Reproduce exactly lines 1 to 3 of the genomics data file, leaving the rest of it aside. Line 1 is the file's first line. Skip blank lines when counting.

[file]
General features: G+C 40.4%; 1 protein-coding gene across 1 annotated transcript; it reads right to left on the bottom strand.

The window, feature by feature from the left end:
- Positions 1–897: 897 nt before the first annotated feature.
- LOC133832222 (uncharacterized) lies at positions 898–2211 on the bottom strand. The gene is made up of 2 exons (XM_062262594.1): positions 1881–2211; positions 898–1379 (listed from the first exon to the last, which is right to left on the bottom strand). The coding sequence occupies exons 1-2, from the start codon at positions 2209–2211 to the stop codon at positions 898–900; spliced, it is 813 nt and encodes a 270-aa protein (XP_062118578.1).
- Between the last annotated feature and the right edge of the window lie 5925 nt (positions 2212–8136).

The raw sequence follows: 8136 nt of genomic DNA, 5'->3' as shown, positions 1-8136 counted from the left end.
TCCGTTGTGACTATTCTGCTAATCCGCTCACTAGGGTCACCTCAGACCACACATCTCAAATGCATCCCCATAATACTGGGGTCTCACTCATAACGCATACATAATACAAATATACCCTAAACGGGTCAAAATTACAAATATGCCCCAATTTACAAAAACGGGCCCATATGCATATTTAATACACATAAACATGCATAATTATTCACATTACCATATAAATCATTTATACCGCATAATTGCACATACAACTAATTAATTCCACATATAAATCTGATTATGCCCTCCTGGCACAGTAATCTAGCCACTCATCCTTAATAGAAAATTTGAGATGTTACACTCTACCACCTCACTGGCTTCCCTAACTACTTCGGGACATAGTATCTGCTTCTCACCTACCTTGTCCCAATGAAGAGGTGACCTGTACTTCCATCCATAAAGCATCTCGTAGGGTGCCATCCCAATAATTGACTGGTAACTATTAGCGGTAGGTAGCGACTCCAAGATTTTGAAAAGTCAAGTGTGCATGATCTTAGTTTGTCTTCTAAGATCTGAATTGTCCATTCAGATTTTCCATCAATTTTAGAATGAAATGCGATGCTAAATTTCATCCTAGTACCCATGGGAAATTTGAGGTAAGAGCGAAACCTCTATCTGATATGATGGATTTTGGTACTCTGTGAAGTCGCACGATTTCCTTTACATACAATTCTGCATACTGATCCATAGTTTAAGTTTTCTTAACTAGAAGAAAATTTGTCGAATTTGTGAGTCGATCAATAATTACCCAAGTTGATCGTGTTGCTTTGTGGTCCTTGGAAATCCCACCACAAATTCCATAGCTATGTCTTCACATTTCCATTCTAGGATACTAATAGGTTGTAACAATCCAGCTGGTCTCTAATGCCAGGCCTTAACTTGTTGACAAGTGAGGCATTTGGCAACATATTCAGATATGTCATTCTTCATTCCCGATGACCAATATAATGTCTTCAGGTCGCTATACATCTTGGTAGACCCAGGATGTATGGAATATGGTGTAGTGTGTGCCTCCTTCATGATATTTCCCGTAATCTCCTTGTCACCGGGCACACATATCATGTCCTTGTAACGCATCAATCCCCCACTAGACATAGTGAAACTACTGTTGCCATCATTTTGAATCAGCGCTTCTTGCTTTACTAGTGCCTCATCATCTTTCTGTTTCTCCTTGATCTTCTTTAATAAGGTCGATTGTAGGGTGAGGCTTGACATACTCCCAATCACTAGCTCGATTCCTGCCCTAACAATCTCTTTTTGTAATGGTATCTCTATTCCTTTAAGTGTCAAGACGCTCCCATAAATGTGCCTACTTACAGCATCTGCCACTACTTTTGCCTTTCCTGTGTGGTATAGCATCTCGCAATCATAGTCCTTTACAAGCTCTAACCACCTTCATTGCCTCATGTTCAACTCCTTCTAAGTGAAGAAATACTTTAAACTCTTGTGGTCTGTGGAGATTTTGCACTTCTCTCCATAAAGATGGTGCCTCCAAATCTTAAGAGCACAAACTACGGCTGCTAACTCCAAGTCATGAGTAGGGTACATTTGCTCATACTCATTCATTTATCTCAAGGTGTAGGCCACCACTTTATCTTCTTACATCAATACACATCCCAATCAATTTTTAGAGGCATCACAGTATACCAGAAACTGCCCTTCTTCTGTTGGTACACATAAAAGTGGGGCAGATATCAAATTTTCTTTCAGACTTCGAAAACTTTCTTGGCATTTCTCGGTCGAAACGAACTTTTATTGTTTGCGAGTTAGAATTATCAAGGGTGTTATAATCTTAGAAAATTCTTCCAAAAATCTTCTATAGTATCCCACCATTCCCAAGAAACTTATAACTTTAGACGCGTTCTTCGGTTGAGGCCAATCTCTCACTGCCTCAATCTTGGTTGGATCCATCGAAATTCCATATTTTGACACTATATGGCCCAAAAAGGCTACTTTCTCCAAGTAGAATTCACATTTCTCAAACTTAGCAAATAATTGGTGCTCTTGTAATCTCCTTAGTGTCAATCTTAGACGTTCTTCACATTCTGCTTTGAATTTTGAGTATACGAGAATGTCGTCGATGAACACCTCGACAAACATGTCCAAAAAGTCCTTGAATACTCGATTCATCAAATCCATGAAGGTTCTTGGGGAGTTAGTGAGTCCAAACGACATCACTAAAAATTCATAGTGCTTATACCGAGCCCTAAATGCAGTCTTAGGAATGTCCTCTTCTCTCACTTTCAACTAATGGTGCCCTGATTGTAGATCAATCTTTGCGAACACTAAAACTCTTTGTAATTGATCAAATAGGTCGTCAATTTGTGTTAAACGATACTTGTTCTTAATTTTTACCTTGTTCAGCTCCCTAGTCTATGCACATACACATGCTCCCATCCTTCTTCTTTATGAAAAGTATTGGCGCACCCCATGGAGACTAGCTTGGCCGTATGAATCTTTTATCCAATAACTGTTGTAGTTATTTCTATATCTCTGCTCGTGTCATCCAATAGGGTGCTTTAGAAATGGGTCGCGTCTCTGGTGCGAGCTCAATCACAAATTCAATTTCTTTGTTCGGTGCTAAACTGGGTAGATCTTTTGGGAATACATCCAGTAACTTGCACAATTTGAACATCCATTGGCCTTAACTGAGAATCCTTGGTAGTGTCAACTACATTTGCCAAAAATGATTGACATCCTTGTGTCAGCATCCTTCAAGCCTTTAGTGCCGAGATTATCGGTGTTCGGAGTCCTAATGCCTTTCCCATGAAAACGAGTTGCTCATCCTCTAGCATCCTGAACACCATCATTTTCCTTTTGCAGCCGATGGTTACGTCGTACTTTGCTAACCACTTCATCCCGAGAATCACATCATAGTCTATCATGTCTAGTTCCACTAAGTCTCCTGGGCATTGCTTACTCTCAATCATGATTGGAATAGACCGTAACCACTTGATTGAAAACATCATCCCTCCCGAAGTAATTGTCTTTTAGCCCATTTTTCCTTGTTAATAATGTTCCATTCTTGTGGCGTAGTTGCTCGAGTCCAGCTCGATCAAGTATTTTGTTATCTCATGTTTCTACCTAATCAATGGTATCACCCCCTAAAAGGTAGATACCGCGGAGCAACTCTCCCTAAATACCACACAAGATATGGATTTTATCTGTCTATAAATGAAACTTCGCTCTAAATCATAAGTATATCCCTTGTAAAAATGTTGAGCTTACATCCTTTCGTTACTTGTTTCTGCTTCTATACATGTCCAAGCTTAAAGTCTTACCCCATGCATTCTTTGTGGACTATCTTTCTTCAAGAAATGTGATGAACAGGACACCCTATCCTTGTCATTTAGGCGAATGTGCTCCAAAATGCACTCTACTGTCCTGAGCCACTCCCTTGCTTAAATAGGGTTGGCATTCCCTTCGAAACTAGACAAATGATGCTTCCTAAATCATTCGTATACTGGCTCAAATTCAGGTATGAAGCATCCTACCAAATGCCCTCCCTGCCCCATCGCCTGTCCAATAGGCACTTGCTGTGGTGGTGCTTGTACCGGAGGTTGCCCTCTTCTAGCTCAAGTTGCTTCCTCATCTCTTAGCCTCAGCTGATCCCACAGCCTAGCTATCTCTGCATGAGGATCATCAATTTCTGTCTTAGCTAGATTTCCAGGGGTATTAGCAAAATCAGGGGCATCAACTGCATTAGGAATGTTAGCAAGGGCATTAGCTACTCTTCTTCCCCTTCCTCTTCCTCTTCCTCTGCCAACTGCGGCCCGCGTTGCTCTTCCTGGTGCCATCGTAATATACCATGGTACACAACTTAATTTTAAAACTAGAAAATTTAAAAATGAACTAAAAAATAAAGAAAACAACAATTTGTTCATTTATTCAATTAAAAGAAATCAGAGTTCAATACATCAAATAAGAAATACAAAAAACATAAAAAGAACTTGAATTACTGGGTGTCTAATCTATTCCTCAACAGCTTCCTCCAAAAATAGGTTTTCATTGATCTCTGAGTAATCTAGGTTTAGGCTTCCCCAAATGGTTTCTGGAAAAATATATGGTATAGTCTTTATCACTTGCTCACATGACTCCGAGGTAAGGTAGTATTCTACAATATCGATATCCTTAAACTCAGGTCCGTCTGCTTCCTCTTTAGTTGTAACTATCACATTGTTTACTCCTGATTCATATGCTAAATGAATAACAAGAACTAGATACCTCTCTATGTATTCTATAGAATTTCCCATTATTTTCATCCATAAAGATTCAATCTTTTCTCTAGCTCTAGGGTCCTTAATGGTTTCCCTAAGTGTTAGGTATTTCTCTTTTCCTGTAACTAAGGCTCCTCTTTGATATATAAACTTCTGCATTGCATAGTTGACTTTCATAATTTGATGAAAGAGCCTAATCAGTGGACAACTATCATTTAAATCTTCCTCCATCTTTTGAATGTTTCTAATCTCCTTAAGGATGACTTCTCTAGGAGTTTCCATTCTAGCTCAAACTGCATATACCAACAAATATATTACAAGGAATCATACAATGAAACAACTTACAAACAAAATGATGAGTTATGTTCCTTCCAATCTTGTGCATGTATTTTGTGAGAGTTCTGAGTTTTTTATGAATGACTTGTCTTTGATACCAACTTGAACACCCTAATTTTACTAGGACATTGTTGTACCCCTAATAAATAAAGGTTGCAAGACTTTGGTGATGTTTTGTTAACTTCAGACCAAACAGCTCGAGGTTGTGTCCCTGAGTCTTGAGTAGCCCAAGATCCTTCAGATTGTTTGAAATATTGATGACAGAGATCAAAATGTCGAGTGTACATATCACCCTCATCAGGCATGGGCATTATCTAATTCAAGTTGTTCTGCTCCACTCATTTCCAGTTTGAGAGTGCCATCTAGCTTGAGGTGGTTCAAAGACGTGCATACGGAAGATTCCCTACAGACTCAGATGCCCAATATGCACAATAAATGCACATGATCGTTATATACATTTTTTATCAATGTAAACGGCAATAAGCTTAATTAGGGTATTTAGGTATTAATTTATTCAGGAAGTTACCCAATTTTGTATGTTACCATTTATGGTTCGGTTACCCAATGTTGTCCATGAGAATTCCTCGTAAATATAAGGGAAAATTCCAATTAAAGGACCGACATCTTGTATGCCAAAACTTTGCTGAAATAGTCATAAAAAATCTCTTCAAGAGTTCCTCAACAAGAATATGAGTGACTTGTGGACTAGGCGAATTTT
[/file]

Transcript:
General features: G+C 40.4%; 1 protein-coding gene across 1 annotated transcript; it reads right to left on the bottom strand.

The window, feature by feature from the left end:
- Positions 1–897: 897 nt before the first annotated feature.